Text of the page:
Bright Christmas: An Angel Remembers, by Andrew Clements, illustrated by Kate Kiesler (1996)
To start off this year’s twelve reviews of Christmas, why not pick up right where we left off…with Andrew Clements!
The story is told from the point of view of an angel who clearly remembers this one special night, the night that “the great truth came to the earth once and for all.” He looks back at other things angels have announced, remembering how they were pieces of the revelation, pointing toward this one amazing night. He speaks of the star, of Joseph and Mary, of the shepherds, and of the light shining in the darkness–Jesus. The illustrations are done in oil paint and are soft but realistic (the illustrator put effort into making sure the setting was archeologically accurate to the time period and location). The perspective of the illustrations changes between what the angels might have seen to the point of view of someone who was watching the whole story unfold. The angels seem to be depicted in the form of white birds, mostly out of focus or shadowed in darkness or shining so brightly that their shape is unclear. The one clear image is represented by a single white feather lying on the ground next to Jesus in the manger, a reminder that an angel was there.
As I read this book to my kids, I couldn’t help thinking about what a great performance piece it would be. For very young children, someone dressed as the traditional image of an angel (white robe, wings, you know) could read the story aloud and share the pictures as part of a Christmas story time or before a Christmas party. It would also be a beautiful monologue for a Christmas performance at church (given the right permissions were sought), and although it would be difficult to project the original artwork that would help to tell the story, there might be possibilities for actors to present tableaus to represent the different scenes. (Its focus on how the Christmas event is part of God’s revelation throughout history reminded me strongly of Come, Thou Long Expected Jesus by The Skit Guys. It’s available for purchase with licensing information and all that and could maybe be used as part of the same production as a performance of this book.)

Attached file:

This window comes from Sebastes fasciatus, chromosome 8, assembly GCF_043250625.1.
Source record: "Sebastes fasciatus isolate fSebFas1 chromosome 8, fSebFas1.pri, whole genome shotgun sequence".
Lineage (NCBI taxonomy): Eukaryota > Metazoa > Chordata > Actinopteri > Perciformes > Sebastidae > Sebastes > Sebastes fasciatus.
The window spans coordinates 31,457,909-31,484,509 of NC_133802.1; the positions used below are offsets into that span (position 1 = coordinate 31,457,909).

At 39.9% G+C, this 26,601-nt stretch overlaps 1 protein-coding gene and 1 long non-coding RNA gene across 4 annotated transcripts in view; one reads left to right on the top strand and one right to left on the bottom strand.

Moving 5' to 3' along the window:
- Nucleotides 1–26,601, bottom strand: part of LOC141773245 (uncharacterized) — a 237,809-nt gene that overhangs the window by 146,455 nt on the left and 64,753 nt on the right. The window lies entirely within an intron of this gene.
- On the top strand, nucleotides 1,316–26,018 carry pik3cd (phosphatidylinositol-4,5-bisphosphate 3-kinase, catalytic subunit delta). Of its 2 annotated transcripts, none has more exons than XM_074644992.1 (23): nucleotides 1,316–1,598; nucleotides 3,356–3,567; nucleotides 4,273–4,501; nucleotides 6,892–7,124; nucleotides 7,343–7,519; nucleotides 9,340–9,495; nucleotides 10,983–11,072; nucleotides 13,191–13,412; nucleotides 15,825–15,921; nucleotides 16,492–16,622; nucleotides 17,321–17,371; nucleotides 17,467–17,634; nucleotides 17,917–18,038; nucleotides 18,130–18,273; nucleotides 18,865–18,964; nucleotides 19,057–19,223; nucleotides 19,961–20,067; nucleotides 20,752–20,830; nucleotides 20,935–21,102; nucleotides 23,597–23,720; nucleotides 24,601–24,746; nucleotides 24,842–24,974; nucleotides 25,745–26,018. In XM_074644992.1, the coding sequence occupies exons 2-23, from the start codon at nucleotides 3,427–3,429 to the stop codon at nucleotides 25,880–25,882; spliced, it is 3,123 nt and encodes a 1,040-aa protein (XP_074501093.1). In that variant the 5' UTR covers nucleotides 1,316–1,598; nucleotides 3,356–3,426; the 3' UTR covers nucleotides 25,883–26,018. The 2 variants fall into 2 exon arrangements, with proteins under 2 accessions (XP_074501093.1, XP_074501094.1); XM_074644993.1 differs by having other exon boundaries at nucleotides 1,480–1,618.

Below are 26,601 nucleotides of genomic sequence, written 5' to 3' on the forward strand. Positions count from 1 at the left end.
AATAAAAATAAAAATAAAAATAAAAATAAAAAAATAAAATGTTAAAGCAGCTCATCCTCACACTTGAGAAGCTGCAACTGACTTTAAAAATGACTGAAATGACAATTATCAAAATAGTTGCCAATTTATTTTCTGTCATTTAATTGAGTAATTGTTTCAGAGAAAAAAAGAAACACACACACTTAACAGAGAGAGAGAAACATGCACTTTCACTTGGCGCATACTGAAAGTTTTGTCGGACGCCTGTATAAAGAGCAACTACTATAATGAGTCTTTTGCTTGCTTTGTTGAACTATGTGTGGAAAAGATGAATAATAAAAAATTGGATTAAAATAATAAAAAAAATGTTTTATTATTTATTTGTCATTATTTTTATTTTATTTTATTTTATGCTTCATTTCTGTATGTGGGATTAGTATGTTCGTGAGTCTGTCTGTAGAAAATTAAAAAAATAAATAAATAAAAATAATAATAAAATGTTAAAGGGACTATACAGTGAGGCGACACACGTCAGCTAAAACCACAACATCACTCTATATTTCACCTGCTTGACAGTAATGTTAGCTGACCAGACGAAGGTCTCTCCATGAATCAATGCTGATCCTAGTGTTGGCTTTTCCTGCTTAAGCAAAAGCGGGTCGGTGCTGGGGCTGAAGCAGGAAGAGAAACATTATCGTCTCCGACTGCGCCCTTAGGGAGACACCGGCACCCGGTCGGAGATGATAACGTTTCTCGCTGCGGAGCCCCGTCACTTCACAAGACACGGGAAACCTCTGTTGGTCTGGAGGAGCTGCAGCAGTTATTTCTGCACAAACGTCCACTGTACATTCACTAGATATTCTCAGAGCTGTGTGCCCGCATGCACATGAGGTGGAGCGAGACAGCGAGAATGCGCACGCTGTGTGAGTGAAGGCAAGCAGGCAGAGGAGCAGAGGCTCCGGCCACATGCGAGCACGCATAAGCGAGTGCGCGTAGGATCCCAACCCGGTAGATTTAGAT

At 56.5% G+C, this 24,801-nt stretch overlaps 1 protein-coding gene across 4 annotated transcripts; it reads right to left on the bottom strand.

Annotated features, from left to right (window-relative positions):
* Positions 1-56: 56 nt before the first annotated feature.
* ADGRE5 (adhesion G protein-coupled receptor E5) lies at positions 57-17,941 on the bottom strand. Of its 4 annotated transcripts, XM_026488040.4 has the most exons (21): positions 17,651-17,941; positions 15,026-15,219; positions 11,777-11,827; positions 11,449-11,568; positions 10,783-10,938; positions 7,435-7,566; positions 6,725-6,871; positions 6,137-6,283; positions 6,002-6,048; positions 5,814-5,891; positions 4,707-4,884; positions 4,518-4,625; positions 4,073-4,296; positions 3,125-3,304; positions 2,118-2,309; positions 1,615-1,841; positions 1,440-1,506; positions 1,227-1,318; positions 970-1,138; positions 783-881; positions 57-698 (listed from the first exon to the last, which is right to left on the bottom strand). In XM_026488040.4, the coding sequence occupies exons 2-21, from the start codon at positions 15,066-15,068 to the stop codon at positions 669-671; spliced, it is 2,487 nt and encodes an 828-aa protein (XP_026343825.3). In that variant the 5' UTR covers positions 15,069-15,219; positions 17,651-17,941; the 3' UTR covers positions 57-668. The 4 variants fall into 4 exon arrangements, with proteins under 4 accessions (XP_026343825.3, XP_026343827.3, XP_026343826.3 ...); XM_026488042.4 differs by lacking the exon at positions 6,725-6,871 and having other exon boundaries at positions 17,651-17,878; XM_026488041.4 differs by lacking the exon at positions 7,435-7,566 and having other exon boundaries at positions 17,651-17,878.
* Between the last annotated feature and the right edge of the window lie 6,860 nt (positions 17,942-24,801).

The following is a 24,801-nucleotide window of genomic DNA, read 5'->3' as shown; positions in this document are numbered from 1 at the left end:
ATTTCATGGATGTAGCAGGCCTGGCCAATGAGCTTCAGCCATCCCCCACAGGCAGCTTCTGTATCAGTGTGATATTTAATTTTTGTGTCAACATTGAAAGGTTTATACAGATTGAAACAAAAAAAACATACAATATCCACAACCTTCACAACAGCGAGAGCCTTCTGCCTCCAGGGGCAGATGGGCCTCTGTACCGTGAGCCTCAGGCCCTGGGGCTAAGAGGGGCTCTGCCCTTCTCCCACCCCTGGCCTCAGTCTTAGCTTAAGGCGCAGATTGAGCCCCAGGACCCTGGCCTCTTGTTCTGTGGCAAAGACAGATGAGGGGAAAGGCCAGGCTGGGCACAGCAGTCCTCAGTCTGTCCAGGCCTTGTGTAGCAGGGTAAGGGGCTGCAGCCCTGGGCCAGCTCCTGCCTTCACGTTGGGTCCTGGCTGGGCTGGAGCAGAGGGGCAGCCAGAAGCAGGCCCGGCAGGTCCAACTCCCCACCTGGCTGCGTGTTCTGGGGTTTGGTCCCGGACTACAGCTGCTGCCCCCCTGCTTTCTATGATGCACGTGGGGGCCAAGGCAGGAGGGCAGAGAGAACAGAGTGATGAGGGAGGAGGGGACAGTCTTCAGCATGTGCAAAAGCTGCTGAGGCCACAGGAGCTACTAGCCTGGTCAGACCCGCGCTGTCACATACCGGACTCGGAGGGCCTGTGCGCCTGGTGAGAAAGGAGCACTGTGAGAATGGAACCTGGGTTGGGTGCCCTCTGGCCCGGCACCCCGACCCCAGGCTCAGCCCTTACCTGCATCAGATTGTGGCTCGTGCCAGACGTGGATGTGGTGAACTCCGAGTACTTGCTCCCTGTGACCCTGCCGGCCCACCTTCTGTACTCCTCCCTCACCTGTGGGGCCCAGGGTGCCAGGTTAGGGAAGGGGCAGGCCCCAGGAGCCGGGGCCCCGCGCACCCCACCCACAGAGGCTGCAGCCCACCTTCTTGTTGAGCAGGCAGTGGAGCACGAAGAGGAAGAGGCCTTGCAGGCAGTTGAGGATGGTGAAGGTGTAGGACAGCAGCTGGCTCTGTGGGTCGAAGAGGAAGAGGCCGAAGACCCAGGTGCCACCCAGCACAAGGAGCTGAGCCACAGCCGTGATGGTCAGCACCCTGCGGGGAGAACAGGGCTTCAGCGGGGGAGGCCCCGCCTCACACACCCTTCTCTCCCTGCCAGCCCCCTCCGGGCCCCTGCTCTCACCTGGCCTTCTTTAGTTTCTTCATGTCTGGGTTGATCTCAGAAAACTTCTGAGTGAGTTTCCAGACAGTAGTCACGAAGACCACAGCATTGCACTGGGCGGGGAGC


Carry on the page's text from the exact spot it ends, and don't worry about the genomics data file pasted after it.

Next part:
BoyChild’s Reaction: BoyChild ran to get our Little People Mary and Jesus figures and compared them to the pictures in the book as I was reading. I like that he’s making the connection (and learning that the visual representations of the characters aren’t always going to be the same because no one knows exactly what they looked like), but I do wish he’d stop saying “Baby Moses” every time before he corrects himself (or I correct him) to “Baby Jesus”! He was more than happy to sit through a second reading of the book, and I bet he would ask for it again if we didn’t have to return it to the library because our renewals have all expired!
GirlChild’s Reaction: GirlChild loved the book, too. I think reading it aloud first is the best choice because of the first-person point of view and the performance aspect of it, but I’m sure she would have enjoyed it reading it independently as well. GirlChild, as always, was tuned in most to the emotions of the book and focused on the page about Mary. The text never specifically said that Mary was happy (and that illustration was the least enjoyable to me–I don’t think it quite conveys the spirit of the text because she looks a little…confused), but that is what GirlChild got out of the description of Mary anyway, and that was the intent. Considering both of their interaction with the text, I would go ahead and recommend this book for preschool to elementary as a read-aloud or performance piece. I’m so glad I found it!